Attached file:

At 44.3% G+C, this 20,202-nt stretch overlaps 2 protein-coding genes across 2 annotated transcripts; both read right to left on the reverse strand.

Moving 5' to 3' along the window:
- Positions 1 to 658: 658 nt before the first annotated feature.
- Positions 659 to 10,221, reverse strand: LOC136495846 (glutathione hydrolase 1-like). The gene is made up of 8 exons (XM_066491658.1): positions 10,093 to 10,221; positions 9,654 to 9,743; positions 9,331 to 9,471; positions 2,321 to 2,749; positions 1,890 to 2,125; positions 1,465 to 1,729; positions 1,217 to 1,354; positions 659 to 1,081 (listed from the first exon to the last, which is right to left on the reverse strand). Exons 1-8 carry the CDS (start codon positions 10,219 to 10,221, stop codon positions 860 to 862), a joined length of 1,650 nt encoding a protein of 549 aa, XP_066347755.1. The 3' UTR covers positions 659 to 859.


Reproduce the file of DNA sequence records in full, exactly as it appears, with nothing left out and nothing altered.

At 44.3% G+C, this 20,202-nt stretch overlaps 2 protein-coding genes across 2 annotated transcripts; both read right to left on the reverse strand.

Moving 5' to 3' along the window:
- Positions 1 to 658: 658 nt before the first annotated feature.
- Positions 659 to 10,221, reverse strand: LOC136495846 (glutathione hydrolase 1-like). The gene is made up of 8 exons (XM_066491658.1): positions 10,093 to 10,221; positions 9,654 to 9,743; positions 9,331 to 9,471; positions 2,321 to 2,749; positions 1,890 to 2,125; positions 1,465 to 1,729; positions 1,217 to 1,354; positions 659 to 1,081 (listed from the first exon to the last, which is right to left on the reverse strand). Exons 1-8 carry the CDS (start codon positions 10,219 to 10,221, stop codon positions 860 to 862), a joined length of 1,650 nt encoding a protein of 549 aa, XP_066347755.1. The 3' UTR covers positions 659 to 859.